Athens, Ga. – Quentin Skinner, one of the world’s preeminent political theorists and intellectual historians, will address a timely question, “How Should We Think about Freedom?”, when he delivers the annual George S. Parthemos Lecture on Oct. 17 at 11 a.m. in Dean Rusk Hall’s Larry Walker Room on the University of Georgia campus.
During his Oct. 16-17 residency at UGA, hosted by the School of Public and International Affairs’ department of political science, Skinner will deliver a public lecture, teach an undergraduate class, interact with faculty and meet with a reading group of graduate and Honors students who have been meeting weekly to discuss his work.
“This is an extraordinary opportunity for students, faculty, and the public to engage with one of the leading scholars of the past half century,” said John Maltese, head of the department of political science.
“Skinner is a true rock star in the world of political theory,” Maltese said. “He is an expert on Hobbes and Machiavelli, but much of his work focuses on issues of contemporary relevance, such as concepts of liberty. He has influenced a broad range of disciplines: political science, history, philosophy, law, and-through his work on rhetoric-English. I’ve never been prouder to bring anyone to our campus.”
Skinner taught for more than 40 years at Cambridge University’s Christ College and is known as one of the founders of the “Cambridge School” of intellectual history. He also spent four years at Princeton University’s Institute for Advanced Study. He has returned to Princeton this academic year, serving as the Laurance S. Rockefeller Distinguished Visiting Professor at the University Center for Human Values. He is also the Barber Beaumont Professor of the Humanities at Queen Mary, University of London.
Described by Times Higher Education as a scholar “renowned for examining past ideas in pursuit of disconcerting truths about the present,” Skinner has earned honorary degrees from a host of the world’s leading universities, including the University of Chicago, Harvard and Oxford. He is a member of the British Academy and a Foreign Honorary Member of the American Academy of Arts and Sciences. He has delivered the Gauss Seminars in Criticism at Princeton, the Tanner Lectures on Human Values at Harvard, the Carlyle Lectures at Oxford and the Clark Lectures at Cambridge.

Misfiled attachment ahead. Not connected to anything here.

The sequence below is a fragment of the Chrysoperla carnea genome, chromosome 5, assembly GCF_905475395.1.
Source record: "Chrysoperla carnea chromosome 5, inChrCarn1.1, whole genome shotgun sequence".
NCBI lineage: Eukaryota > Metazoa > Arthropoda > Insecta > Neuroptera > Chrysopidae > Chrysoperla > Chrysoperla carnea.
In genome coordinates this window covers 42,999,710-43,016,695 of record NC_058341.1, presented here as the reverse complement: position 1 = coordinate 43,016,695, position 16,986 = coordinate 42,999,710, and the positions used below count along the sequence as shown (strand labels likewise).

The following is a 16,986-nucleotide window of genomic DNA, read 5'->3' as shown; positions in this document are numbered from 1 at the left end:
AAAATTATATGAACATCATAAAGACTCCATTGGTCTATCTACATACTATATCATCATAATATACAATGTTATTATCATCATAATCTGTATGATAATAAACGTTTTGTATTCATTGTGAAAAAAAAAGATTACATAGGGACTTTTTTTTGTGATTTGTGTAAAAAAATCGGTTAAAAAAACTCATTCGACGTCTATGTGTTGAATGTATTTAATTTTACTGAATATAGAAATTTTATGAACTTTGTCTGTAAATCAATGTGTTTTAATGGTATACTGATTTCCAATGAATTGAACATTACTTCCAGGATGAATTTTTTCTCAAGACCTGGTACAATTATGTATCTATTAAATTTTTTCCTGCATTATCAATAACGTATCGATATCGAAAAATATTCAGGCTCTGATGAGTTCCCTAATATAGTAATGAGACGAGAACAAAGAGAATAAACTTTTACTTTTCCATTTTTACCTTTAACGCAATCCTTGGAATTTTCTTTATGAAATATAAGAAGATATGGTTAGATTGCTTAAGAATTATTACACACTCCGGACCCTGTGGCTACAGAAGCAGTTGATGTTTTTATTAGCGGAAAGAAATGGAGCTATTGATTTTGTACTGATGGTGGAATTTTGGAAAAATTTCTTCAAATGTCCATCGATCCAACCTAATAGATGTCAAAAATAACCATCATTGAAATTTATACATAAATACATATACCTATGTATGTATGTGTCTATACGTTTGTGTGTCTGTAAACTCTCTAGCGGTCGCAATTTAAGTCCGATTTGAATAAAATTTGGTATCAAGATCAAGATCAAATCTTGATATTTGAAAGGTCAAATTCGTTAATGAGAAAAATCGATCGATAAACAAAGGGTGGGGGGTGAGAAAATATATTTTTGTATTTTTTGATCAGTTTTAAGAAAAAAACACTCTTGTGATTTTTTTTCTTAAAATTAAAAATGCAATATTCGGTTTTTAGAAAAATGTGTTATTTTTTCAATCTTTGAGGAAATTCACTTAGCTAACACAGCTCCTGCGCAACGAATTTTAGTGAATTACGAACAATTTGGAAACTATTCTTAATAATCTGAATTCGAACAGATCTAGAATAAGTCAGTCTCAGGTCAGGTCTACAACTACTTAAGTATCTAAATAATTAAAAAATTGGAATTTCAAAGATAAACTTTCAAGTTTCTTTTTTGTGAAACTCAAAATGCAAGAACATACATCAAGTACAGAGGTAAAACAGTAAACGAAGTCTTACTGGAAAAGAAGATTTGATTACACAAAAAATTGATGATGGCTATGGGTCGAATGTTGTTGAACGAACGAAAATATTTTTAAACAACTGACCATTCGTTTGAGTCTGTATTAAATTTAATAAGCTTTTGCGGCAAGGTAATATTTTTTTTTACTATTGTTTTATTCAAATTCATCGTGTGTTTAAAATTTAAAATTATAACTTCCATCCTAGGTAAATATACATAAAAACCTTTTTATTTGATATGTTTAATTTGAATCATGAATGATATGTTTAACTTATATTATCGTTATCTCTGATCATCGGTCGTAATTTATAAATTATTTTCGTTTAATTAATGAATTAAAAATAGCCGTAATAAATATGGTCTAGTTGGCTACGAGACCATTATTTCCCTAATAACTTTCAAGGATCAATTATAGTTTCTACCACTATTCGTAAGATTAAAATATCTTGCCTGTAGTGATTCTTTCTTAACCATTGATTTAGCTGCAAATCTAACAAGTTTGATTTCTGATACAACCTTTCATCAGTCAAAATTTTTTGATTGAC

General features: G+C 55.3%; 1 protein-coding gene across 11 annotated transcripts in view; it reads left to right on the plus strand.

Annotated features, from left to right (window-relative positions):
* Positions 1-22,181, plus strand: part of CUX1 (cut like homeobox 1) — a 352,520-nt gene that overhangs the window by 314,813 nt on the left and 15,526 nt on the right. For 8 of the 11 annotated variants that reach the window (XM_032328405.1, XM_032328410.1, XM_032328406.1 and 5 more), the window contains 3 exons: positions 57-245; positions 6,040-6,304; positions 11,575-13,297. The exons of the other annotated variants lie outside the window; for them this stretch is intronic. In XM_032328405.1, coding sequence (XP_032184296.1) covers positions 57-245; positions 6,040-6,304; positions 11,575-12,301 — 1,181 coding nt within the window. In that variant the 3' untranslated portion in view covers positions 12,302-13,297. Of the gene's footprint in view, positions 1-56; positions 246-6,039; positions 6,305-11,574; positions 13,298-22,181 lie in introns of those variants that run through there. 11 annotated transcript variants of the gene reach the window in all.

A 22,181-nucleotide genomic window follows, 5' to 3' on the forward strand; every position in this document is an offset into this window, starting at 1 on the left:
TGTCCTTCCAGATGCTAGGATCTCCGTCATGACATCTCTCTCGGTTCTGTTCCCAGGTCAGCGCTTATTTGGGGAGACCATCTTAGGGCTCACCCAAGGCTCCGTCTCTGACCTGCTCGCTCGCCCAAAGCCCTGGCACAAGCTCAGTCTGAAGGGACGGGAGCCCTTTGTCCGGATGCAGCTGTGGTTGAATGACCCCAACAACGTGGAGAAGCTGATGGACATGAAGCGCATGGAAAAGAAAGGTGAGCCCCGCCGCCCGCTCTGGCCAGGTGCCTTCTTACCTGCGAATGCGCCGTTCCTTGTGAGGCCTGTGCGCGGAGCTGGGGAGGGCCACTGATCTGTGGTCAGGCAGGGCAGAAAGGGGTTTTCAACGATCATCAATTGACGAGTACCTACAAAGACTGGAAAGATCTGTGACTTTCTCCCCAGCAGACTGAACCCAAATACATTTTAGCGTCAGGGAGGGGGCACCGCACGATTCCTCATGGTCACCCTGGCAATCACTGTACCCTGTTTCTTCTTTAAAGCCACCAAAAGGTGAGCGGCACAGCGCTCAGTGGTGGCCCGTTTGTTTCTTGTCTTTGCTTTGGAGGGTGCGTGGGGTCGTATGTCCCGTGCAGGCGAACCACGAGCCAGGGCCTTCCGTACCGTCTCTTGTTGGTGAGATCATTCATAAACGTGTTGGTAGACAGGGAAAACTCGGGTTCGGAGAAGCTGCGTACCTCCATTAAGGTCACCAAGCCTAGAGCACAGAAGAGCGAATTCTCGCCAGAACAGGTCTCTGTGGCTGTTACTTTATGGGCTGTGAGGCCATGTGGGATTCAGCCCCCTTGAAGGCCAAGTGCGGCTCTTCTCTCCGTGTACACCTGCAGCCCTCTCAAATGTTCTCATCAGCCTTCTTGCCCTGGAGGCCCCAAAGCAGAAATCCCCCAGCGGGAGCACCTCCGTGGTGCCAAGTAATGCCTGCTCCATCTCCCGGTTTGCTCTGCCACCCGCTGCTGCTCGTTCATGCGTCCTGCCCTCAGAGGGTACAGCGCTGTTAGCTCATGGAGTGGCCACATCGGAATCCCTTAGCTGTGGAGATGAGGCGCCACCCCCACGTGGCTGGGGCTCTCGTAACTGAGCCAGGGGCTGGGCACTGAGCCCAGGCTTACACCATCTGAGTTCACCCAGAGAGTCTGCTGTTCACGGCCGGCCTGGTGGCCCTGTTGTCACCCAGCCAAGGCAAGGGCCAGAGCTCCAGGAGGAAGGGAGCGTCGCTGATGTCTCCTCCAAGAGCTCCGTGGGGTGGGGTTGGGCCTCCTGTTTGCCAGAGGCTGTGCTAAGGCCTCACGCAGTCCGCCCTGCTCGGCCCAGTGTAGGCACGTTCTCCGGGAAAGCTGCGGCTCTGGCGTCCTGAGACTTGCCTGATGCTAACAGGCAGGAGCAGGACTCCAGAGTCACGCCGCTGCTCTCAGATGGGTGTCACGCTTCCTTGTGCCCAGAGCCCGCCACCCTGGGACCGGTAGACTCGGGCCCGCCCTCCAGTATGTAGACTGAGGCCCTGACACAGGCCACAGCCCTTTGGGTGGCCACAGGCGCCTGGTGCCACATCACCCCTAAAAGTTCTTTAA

Skinner received the 2001 Benjamin E. Lippincott Award from the American Political Science Association for his two-volume book, “Foundations of Modern Political Thought” (Cambridge, 1978). The Lippincott Award is given every other year to a living political theorist for a work of exceptional quality that maintains a place of particular significance at least 15 years after it was written. Skinner also received the 2007 David Easton Award from APSA’s Foundations of Political Thought Section for his three-volume book, “Visions of Politics” (Cambridge, 2002). His book, “Shakespeare and Rhetorical Invention,” is due from Oxford University Press next year. In addition to books on Thomas Hobbes and Machiavelli, he has edited Machiavelli’s “The Prince.”
The Parthemos Lecture honors the late political science professor George S. Parthemos, who taught at UGA from 1953 until his death in 1984. During his career at the university, Parthemos served as an Alumni Foundation Distinguished Professor, head of the department of political science,and vice president for instruction. His wife, Georgia Parthemos, who passed away last year, helped to assure the long-term success of this lecture series, which began in 1987.